This second volume of New Avengers — in many ways — attempts to start off with a much more grand and epic scale to it than the previous volume did… but tragically it fails to live up to its ideals or event the previous volume’s example.
New Avengers: Breakout took place on the heels of what was – at the time – the worst moment in the Avengers history: the betrayal of the Scarlett Witch. Those Avengers kept the Avengers tradition alive, not by being voted members by some dry committee, but by assembling to unite and fight the battle no one of them could have won of their own. The breakout at the Raft, despite being small-scale sounding in scope, was tense, claustrophobic, and emotionally gripping.
This book is the opposite: it tried to be grand in scope, featuring an attack on Avengers Mansion by demons from an alternate dimension, but it lacks the emotional weight that its predecessor had. It also trails of the heels not of a crushing defeat, but of a great victory — the defeat of Norman Osborn, the end of the Dark Reign, and the resurgence of SHIELD as a global power under the direction of Steve Rogers.
That might be a much better position for the heroes to be in, but it’s a much less interesting place to tell stories from. Stories work better when heroes are backed up against the wall — as such this new status quo falls more than a little flat. That status quo being that the aforementioned Steve Rogers wants Luke Cage to run a new team of Avengers outside of his and SHIELDs prevue. He understands that Cage would be wary after the superhero registration act of all forms of authority and the corrupting nature of power. As such, he gives Cage the right to form his own team of Avengers and to work out of Avengers Mansion. The team he forms? Himself, Captain Marvel [Carol Danvers], Wolverine, The Thing, and Spider-Man. With Doctor Strange, Iron Fist, and Jessica Jones as well… they’re not on the official roster yet, but really, they might as well be.
Not long after they form, the Mansion is attacked by a demonic force that is revealed to be — surprise surprise — Agamotto. The demon whose eye Doctor Strange wears around his neck, and is the source of much of his power.
Among this drama is the fact that Rogers has asked Victoria Hand — the former right-hand of Norman Osborn — to act as liaison to the team as a way of redeeming her. Placing Norman Osborn’s secretary on a team with Spider-Man creates exactly the type of drama you’d think it would.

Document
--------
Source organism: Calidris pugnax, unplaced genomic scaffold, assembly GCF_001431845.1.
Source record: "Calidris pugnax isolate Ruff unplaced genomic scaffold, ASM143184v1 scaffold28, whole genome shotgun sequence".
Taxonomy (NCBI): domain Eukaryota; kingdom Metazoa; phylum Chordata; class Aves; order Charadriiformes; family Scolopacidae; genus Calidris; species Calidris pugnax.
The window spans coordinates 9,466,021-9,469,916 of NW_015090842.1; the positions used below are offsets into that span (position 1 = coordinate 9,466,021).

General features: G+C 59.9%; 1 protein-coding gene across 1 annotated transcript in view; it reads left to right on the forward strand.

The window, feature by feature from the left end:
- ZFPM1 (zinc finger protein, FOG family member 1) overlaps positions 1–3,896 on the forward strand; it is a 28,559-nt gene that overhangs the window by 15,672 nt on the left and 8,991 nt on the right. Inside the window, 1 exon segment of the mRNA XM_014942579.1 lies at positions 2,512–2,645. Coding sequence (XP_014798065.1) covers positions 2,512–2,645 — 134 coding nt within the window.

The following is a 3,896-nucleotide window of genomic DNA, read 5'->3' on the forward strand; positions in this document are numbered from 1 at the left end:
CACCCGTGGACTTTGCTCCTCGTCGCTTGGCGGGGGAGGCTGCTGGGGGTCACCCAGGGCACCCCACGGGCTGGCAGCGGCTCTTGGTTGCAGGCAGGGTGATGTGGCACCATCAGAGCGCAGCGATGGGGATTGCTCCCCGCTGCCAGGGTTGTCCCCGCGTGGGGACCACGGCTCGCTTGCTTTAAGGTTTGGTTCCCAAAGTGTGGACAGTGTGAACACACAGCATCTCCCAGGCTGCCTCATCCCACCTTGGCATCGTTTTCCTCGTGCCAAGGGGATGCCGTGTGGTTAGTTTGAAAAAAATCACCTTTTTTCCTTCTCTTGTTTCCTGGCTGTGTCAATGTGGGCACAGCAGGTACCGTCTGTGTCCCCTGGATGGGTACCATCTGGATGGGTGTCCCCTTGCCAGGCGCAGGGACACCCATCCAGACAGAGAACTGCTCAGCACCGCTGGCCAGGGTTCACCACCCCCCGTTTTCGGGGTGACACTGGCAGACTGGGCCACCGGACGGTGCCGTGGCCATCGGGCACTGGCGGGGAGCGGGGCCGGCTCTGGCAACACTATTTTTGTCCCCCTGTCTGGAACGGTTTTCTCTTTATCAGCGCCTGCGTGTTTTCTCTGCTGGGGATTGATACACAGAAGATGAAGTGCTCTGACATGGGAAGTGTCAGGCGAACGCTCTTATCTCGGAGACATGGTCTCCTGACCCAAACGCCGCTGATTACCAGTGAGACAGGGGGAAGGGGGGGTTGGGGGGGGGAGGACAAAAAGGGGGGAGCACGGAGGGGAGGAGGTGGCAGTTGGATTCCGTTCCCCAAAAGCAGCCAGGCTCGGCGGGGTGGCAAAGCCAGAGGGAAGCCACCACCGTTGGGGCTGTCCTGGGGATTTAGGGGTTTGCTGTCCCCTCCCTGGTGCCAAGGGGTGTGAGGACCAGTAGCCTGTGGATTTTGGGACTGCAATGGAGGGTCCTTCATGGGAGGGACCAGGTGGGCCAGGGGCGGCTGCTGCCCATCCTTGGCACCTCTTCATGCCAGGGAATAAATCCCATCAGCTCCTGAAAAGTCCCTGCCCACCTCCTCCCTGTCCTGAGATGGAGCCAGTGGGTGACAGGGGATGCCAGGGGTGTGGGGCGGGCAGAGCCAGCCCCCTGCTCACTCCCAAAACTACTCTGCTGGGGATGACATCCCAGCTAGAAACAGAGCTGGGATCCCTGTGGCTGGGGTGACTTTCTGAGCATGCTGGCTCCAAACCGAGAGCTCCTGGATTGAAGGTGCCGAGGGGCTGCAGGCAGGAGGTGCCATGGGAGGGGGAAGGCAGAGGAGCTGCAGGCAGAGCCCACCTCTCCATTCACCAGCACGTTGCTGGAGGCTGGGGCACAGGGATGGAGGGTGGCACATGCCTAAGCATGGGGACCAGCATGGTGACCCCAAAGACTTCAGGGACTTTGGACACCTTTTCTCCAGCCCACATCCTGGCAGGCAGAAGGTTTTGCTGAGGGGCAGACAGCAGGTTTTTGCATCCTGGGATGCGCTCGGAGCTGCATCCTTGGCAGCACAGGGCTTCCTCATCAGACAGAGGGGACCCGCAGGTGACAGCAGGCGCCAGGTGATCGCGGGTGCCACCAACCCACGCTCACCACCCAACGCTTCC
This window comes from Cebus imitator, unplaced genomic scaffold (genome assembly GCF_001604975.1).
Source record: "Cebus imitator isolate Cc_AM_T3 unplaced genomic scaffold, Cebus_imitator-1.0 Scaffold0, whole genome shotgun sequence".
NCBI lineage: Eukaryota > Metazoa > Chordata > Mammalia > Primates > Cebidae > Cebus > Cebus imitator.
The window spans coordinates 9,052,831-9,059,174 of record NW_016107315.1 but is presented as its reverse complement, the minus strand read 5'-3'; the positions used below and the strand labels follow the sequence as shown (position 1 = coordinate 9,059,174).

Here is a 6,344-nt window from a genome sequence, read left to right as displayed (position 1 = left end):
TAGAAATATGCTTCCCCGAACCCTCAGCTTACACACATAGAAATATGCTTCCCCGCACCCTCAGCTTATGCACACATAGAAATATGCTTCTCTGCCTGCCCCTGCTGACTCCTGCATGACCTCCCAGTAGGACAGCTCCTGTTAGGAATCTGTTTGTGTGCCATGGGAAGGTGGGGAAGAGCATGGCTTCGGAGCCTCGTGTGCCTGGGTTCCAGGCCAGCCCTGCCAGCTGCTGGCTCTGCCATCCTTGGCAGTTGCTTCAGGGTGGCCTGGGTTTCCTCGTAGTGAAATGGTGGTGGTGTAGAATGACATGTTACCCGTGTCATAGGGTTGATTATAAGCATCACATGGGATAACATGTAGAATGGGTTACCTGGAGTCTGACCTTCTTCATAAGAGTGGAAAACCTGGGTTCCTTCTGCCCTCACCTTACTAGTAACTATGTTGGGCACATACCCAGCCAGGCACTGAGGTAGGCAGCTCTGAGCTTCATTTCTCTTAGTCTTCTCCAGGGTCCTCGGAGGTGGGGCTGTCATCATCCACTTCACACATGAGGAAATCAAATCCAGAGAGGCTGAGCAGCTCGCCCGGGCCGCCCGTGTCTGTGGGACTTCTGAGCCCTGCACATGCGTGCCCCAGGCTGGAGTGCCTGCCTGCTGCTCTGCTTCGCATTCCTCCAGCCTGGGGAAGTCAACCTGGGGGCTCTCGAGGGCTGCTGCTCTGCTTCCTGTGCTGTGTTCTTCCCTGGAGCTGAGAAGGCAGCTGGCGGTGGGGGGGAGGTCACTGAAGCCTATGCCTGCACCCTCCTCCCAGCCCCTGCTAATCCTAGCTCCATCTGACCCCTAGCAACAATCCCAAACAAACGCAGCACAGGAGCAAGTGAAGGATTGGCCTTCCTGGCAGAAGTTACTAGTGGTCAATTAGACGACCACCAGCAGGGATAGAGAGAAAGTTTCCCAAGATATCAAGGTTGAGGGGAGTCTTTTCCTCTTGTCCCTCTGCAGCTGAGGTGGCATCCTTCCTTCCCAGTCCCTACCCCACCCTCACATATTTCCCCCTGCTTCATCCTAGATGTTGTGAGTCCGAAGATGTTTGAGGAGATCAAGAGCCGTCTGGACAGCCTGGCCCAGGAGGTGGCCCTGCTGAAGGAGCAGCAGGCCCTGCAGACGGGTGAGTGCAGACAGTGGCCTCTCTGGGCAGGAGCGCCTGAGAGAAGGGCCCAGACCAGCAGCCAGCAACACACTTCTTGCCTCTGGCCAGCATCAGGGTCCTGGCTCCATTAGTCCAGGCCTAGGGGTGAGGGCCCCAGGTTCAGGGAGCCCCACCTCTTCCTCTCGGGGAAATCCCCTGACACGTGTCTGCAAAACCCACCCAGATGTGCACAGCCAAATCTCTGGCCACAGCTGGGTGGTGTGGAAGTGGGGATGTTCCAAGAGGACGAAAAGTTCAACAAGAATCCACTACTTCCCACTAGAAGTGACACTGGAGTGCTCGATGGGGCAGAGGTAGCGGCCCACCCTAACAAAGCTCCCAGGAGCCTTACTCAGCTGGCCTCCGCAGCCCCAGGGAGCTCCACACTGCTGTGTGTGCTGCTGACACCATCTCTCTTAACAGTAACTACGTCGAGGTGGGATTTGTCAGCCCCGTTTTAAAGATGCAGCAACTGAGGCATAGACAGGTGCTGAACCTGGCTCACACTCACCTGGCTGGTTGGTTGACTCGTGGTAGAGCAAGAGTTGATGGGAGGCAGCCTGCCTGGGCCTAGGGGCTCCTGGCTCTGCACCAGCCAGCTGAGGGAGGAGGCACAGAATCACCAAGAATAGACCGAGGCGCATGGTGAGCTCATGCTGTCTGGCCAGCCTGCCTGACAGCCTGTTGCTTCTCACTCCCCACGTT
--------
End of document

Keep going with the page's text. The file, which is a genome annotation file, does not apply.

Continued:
This story-arc continues the storyline of the mystical boundaries of the Marvel Universe breaking down, last mentioned in the battle with The Hood during the Siege. In that respect it’s good — but I just can’t get excited about the state of mysticism in the Marvel Universe the same way I can about personal character growth and events. I prefer when the drama has a greater effect on the men inside the masks than this.
This book also features a lot f false cliffhangers between chapters. Like, chapter four ends with Iron Fist being told that that the demon they are fighting is the Ancient One, Doctor Strange’s mentor. Then the next chapter opens with Strange telling Fist that the demon lied, which Fist just accepts and apologizes for ever thinking it was true. That’s just…. bizarre, misleading storytelling. And the worst part is: that would have been a real moment of personal consequence for Strange. The moment teased was the one moment I was most looking forward to, only to have it taken away.
The story takes ends the same way as the horrible Fantastic Four: Rise of the Silver Surfer movie. Bendis does it better than they did, but it’s still a bit of a sloppy mess. In an all-in-one theme, Doctor Voodoo imbues Wolverine with the powers of all the Avengers and sends him to fight Agamotto.
During the battle Agamotto takes the form of people from Wolverine’s past and tries to play mind games with him. The Avengers watch this and because they are sharing spirits they take some of the strain. Wolverine starts losing the battle, until Doctor Voodoo enters the battle and sacrifices himself and the eye to cast out Agamotto. Everything returns to normal and Wolverine is returned back to Earth.
While I’m sure this story could have been much, much worse, it’s biggest crime is simply that it’s boring.
My rating: 3 of 5 stars
“While I’m sure this story could have been much, much worse, it’s biggest crime is simply that it’s boring.”
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